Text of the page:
Elegy for April is more in keeping with the atmospherics of Black’s first novel in that it focuses on a powerful well-connected Dublin family that includes a current Minister of Health and a deceased revolutionary patriot. April Latimer, a junior doctor and estranged from her family, has gone missing, and only her friends seemed to care. One of them is Phoebe who inveigles her father to investigate her disappearance. Quirke, who is once again attracted by the chasm between appearance and reality, agrees, enlisting the aid of a policeman friend, the "genially piercing" Inspector Hackett, while the family, particularly April’s brother, a leading gynaecologist, is determined to put every obstacle it can in Quirke’s way and avoid a scandal that would sully its reputation. Without revealing details, Quirke uncovers a terrible secret in this family and perhaps more than any of the other novels, validates Quirke’s belief in the disjunction between appearance and reality. I think it also underscores Black’s belief in what constitutes the greatest harm, apart from murder, that one can inflict upon another human being.

After the complex plotting and startling revelations of the first three novels, Death in Summer and Vengeance are disappointing. Black is becoming too predictable, and the languid pacing that seemed to suit the earlier novels has become more sluggish to the point of draining the novels of their vitality. Both of these novels begin with the death of a powerful business man; in Death a murder is supposed to look like suicide while the opening chapter of Vengeance ends with a suicide. In both novels Quirke will have a tryst with the widow. At least in Death the scourge of anti-Semitism is explored and the menacing Costigan makes another appearance with a politely-veiled warning to Quirke. The pathologist is almost a secondary character in Vengeance, which is primarily a riff on an Agatha Christie closed-house mystery. The suspects are the members of two rival families that harbour secrets and jealousies and have a callous disregard for anyone apart from certain immediate family members. They include an eerie pair of identical twins, Jonas and James, the sons of the suicidal father, charming on the surface but in reality cold and calculating. The most moving part is their drugging of Phoebe and Quirke’s anger at the carelessness of the hapless widow for not being aware of what her stepsons were doing to Phoebe. Beyond Quirke’s working out the resolution to the crime, what interests us most is the troubled man himself. He is still weighed down by his demons but needs a catalyst that will serve to motivate him to address them before he falls into the abyss.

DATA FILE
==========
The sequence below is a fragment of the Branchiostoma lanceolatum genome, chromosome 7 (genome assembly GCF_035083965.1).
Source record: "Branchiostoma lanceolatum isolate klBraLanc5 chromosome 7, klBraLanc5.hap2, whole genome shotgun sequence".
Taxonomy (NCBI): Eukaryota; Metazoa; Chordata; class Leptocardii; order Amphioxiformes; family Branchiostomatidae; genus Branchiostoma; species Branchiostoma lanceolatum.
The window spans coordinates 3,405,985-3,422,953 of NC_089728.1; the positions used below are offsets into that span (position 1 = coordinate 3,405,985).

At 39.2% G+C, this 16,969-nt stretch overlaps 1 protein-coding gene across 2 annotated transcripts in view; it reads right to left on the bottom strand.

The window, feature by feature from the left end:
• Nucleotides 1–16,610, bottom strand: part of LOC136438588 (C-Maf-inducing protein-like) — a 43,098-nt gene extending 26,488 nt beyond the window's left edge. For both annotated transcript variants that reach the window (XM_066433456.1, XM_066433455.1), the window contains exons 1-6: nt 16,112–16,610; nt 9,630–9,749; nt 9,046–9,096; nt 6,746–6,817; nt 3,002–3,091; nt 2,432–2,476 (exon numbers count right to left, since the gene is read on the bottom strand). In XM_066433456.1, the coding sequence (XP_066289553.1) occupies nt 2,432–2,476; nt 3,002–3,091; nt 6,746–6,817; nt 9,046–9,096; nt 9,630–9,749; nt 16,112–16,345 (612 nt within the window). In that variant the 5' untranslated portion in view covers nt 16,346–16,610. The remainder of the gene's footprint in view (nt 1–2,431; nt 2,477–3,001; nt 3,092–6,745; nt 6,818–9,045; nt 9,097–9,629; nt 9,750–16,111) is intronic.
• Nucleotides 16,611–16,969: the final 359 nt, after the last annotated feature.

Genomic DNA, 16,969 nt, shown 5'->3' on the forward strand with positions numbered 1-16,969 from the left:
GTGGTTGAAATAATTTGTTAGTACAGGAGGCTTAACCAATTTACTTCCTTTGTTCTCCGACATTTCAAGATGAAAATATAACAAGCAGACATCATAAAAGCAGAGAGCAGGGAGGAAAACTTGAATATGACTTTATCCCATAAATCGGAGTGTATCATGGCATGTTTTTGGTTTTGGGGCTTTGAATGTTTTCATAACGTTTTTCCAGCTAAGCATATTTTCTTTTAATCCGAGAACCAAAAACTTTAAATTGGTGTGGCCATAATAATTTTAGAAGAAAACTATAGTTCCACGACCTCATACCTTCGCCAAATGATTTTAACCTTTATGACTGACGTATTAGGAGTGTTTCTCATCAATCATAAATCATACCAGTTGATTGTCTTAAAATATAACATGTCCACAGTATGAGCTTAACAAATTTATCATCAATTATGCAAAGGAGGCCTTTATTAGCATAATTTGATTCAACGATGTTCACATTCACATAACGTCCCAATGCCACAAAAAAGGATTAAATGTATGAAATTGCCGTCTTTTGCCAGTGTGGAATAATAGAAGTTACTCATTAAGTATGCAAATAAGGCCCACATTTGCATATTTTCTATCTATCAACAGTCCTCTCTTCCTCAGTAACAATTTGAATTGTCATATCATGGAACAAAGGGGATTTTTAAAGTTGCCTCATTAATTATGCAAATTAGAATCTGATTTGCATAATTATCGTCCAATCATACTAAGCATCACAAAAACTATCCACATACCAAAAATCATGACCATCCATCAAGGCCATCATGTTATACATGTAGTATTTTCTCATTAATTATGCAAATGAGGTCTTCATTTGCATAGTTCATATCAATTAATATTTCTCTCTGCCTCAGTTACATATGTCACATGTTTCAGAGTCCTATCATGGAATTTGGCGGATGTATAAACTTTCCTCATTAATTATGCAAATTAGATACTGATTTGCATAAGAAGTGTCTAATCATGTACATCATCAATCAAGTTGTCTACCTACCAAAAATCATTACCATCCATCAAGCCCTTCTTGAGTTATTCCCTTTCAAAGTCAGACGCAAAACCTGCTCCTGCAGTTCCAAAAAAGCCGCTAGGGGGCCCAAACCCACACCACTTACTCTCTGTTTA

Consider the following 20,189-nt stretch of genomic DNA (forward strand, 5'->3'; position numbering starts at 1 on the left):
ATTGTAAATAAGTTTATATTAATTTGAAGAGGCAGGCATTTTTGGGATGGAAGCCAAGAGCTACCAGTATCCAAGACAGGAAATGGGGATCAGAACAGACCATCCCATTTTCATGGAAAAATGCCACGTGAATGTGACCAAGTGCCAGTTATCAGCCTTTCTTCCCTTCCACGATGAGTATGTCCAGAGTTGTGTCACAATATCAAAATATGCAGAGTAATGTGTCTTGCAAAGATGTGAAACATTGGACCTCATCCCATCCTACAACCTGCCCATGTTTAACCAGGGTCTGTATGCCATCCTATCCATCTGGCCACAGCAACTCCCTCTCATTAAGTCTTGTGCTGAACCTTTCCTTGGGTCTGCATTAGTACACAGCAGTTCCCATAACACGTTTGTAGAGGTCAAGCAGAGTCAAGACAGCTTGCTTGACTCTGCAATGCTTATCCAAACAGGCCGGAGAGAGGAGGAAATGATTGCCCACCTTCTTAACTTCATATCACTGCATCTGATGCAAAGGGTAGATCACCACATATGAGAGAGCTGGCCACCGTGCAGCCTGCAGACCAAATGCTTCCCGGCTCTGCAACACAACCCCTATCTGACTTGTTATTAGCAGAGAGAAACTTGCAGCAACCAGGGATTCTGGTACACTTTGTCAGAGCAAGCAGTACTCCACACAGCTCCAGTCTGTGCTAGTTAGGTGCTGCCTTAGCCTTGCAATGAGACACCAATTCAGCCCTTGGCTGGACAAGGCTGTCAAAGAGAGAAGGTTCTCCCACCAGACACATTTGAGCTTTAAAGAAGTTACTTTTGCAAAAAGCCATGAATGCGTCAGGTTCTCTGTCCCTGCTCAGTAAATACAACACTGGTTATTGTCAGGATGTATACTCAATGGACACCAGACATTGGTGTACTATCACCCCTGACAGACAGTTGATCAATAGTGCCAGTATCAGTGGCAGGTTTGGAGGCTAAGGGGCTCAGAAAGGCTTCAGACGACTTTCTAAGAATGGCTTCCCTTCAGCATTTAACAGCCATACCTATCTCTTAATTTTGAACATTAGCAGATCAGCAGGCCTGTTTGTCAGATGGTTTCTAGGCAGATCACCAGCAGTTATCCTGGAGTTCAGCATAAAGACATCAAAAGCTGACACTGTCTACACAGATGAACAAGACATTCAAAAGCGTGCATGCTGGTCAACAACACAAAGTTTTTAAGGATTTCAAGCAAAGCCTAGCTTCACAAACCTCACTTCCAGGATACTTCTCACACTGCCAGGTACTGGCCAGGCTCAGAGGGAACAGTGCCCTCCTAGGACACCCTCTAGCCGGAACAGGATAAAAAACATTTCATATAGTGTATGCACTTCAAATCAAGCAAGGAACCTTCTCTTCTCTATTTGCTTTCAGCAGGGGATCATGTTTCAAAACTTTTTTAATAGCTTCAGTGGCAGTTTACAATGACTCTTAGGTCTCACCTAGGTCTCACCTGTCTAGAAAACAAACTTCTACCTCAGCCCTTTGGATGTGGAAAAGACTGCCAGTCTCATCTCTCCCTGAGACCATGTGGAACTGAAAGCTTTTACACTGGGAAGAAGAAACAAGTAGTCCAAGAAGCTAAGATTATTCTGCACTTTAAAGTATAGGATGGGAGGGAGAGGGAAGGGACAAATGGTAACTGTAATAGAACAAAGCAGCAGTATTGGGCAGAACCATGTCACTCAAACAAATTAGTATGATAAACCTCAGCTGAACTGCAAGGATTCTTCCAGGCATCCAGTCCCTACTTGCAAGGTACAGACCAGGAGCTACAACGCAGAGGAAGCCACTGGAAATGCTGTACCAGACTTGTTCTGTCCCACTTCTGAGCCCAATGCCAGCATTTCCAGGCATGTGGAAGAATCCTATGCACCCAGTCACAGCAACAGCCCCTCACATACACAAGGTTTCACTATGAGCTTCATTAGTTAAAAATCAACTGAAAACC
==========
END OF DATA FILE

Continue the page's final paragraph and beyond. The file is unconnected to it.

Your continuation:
In his most recent Quirke novel, Holy Orders, Black has recovered his mojo. The pacing has quickened and more attention is paid to plot, which pays off in emotional dividends. The outrage we felt over the injustices inflicted by the Irish Church in Christine Falls is rekindled in this novel as Quirke edges closer than he has previously in confronting his own inner turmoil.

Gabriel Byrne as Detective Quirke, on BBC's Quirke
A journalist is brutally assaulted, killed and dumped in a canal. Phoebe was a friend of the dead man who may have been close to exposing some church-related scandal. The case revolves around a charismatic and pedophilic priest and a gang of Gypsy “tinkers.” The investigations by Quirke and his detective friend Hackett lead them to visit Trinity Manor where Quirke is flooded with memories of his early emotionally crippled childhood. He recalls that beatings were never as bad as “a special kind of fear that Nike installed, intimate, warm and clammy and faintly indecent.” Quirke begins to mentally disintegrate through hallucinations, panic attacks and disorientation becoming “a mystery to himself, now more than ever.” The sense of being haunted also follows Quirke’s daughter, Phoebe, who takes in a stranger, Sally, who turns out to be Jimmy Minor’s sister. They talk of Quirke, and Phoebe admits that she doesn’t really know her father and probably never would. She describes him as “obsessed with the past as if there’s a little boy hiding inside him and looking out through adult eyes at the world, trying to understand it and failing.” Given the darkness that envelops Quirke and the newly discovered but unsettling passion within Phoebe and her talk of moving to London, this series may be at a turning point. Black will likely have surprises in store for his readers.

In the meantime, in North America we can anticipate with pleasure that the BBC is filming the series. The first three novels have already been shown in the UK, as Quirke,  with Gabriel Byrne aptly cast as the detective.

Bob Douglas is a teacher and author. His second volume to That Line of Darkness: The Shadow of Dracula and the Great War (Encompass Editions, 2011) is titled That Line of Darkness: Vol. II The Gothic from Lenin to bin Laden. You can find more at his website: